Chapter 16
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Bird Fever

Stephen Lyn Bales explores a classic quest for the ivory-billed woodpecker

“Since the early 1900s, one question and one question alone has swirled around the largest woodpecker to live in our part of the world,” Knoxville naturalist Stephen Lyn Bales writes in his prologue to Ghost Birds: Jim Tanner and the Quest for the Ivory-billed Woodpecker, 1935-1941. “Is it alive or dead? …. Ivory-bills have attained mythical status because they represent all that is wild and unobtainable and resilient in our natural world.” This fascinating book, focusing as it does on the history of the quest, fails to answer the key question, but it brings readers to the point where they feel qualified and energized to ask it.

Combining nature, biography, history, and mythos, Ghost Birds is concerned not only with rare birds but also with rare birders. Specifically, Bayles follows the course of a great but little-known American naturalist named Jim Tanner, who in 1935, at the age of twenty, set off on what would become one of the greatest cross-country bird-watching expeditions of all time. That trip, as well as a few that followed it, echoed in scope and dashing the wilderness travels of John James Audubon a century earlier. What Tanner, like Audubon before him, brought back from the swamps and forests—often trekking into places where Audubon himself had ventured—became a priceless addition to American natural history.

Tanner was the youngest of a three-man team financed by Cornell University, the American Museum of Natural History, and a wealthy bird enthusiast. Their express purpose was to venture far into the field to obtain the first motion pictures and sound recordings of rare American birds—and none was more rare than the ivory-billed woodpecker, which most scientists believed to be extinct by the 1930s. The group, led by Cornell ornithologist Arthur Allen (young Tanner was a last-minute addition), developed numerous specialized techniques and equipment still in use today, such as the first parabolic microphone—virtually identical to the ones networks now use to pick up chatter in a football huddle. They designed a truck that could drive into the woods and then raise a telescoping platform in order to film wild birds in their nests, despite the unwieldy size and weight of the day’s motion-picture cameras. The team’s combination of 1930s technical wizardry and determined leather-and-khaki bushwhacking turn a typically sedate subject into an expedition worthy of Indiana Jones—one with no crystal skull or golden statue at its end, but with an enormous red-crested bird that squawks like the bulb on a Duisenberg.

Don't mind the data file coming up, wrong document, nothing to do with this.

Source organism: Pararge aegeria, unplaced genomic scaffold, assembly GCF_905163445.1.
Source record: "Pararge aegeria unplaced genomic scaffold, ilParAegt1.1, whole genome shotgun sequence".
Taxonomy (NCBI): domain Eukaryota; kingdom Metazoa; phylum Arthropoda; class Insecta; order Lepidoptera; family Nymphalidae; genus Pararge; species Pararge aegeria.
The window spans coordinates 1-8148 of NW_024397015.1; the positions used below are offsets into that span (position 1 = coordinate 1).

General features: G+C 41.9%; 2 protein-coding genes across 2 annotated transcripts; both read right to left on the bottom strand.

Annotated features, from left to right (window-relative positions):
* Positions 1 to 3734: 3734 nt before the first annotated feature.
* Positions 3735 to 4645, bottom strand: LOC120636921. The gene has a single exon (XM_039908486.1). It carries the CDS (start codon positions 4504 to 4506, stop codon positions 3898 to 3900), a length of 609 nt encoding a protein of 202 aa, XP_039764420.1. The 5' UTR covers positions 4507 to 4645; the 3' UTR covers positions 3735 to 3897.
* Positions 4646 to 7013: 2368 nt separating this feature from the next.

Naturalist Jonathan Rosen has described the ivory-bill as a bird “flying between the world of the living and the world of the dead, between the American wilderness and the modern wasteland, between faith and doubt, survival and extinction. No wonder the bird has taken on a sort of mystical character.” “And there the magnificent bird teeters,” Bales adds, “one zygodactyl foot in the here and now, the other in the hereafter. For more than one hundred years, the grave has been dug, but no one can confidently fill it in. Dressed in black, we stand around the gravesite with no final corpse to bury.”

With such a mythical quarry, the quest cannot help but take on mythical aspects. There are mosquitoes, illness, and accidents, amid trackless swamps that stretch on for miles. In writing the book, Bales had the advantage of the rich journals Tanner kept through his travels, as well as the reminiscences of Tanner’s widow, Nancy, still living in Knoxville. The book is well illustrated with photographs from Tanner’s files, and filled with quotes from his copious journals. These have the effect of placing the reader directly in Tanner’s boots, holding a camera above a swamp thick with snakes, face to face with the greatest unknown of American natural history.

It’s enough to make you invest in a set of good binoculars and pair of thick wool socks.